To listen to Beacon Radio by Rykard is to wonder if your Internet browser has multiple tabs or windows emitting audio simultaneously. Not a single track goes by without some incongruous melange occurring — such as the remote megaphones and clangy percussion of “Sulphuric Arqived,” or the canine grunts and distended orchestrations of “Orchids,” not to mention that latter track’s girlish laughter, which gives way to a steady, loungey beat. After a rough landing, the album opens (on “Return to Hewn”) with what could me mistaken for (or purloined from) ’80s new wave. And then, he’s off. What’s astonishing about the collection is that it never seems random. This is no mere radio-dial-spinning tomfoolery, even if a melody straight out of The Nutcracker (in “Javo Is Ded”) sits close by harsh white noise (the start of “Forget Me Ginny”). Perhaps what ties the work together is a regular return to antiquated, melodramatic forms (The Nutcracker has more in common with new wave than just velor uniforms with over-sized epaulets), filtered through a noisy sensibility, which in turn only serves to amp up the drama quotient.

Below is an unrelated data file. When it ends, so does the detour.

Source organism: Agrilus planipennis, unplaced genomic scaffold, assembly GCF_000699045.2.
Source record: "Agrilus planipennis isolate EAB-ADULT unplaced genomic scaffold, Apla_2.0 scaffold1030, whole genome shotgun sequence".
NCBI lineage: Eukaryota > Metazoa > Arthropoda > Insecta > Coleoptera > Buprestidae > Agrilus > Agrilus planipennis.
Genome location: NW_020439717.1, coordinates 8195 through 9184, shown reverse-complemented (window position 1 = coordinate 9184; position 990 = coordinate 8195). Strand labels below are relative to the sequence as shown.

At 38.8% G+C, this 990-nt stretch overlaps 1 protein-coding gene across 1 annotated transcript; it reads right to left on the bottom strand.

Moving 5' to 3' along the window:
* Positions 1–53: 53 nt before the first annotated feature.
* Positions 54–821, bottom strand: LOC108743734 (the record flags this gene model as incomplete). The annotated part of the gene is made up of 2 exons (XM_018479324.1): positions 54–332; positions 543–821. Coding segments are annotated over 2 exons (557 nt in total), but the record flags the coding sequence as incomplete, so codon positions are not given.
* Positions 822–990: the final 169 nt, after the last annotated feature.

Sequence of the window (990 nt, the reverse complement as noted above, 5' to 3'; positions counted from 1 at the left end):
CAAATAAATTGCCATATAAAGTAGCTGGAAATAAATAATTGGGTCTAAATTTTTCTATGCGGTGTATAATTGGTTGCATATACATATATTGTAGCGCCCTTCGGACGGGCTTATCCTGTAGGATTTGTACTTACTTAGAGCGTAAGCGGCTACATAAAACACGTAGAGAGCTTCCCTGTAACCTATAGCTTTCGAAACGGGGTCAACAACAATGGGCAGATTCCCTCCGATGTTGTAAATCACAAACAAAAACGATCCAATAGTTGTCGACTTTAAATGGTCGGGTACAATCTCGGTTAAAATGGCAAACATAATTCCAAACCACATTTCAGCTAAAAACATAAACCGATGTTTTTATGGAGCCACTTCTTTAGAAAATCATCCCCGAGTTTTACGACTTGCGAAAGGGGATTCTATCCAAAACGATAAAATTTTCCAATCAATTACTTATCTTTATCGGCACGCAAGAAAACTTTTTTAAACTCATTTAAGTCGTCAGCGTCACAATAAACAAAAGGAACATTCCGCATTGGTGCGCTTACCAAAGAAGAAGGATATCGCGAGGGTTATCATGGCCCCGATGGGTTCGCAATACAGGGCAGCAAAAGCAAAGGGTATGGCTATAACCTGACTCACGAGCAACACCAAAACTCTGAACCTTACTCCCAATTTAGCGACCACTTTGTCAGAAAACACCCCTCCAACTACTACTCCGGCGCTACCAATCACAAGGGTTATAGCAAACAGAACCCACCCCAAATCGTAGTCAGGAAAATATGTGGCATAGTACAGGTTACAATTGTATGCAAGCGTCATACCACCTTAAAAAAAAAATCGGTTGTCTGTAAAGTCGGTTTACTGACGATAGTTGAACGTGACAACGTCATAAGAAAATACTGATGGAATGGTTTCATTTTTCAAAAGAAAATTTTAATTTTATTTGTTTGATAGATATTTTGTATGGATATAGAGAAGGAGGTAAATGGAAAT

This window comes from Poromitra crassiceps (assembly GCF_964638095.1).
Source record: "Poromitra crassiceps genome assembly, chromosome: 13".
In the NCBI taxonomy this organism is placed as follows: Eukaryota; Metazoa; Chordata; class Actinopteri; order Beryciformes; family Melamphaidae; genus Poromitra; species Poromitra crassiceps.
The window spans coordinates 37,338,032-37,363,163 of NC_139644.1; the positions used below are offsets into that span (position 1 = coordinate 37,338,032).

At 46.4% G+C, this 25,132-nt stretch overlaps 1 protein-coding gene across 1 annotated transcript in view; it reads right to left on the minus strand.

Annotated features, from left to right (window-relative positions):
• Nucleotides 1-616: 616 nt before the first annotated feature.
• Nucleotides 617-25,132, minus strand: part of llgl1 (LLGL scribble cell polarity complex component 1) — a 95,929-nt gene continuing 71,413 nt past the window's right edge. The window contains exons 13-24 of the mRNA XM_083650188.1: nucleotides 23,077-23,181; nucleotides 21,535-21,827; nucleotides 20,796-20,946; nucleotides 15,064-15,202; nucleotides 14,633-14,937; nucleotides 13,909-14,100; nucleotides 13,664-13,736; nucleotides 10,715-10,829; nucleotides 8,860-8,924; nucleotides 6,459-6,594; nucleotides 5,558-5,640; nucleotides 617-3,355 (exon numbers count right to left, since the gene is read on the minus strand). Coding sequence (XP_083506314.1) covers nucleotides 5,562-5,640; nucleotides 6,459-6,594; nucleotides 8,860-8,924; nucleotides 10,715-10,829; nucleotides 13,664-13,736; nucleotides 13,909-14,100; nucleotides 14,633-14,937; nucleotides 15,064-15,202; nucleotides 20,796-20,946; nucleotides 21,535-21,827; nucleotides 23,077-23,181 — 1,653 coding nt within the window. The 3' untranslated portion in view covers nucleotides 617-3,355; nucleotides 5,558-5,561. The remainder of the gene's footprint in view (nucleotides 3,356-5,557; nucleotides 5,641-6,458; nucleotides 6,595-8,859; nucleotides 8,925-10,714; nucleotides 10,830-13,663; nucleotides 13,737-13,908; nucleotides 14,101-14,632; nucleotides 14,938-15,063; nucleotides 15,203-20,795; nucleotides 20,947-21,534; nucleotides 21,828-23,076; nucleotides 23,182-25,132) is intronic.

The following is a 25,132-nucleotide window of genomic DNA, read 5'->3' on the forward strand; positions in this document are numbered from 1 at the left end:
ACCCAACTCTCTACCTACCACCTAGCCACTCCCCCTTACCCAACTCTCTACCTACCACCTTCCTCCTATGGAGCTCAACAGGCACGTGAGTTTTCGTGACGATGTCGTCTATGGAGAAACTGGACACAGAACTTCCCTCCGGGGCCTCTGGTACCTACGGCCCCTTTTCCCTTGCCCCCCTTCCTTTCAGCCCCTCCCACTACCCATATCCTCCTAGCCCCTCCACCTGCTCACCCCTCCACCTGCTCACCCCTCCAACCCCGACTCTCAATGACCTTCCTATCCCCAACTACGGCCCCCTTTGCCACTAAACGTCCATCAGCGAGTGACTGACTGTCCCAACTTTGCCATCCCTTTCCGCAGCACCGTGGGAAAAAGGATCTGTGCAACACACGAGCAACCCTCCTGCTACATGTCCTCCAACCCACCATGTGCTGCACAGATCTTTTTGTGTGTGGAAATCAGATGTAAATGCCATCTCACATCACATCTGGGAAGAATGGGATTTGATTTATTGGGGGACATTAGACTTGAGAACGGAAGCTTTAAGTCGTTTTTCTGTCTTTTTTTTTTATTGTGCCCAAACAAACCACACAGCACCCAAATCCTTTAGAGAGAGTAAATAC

The work isn’t available for streaming here, but it is over at the dedpop.co.uk netlabel, where it’s also downloadable as a Zip archive. Particularly recommended is the album’s briefest track, “Walton Sky,” at a mere half minute a downtempo fusion of sinuous melody and thick, minimal-techno dub (the remainder of the tracks range in length all the way up to an epic 1:33)
More on Rykard, who’s based in Lancashire, England, at myspace.com/rykardmusic.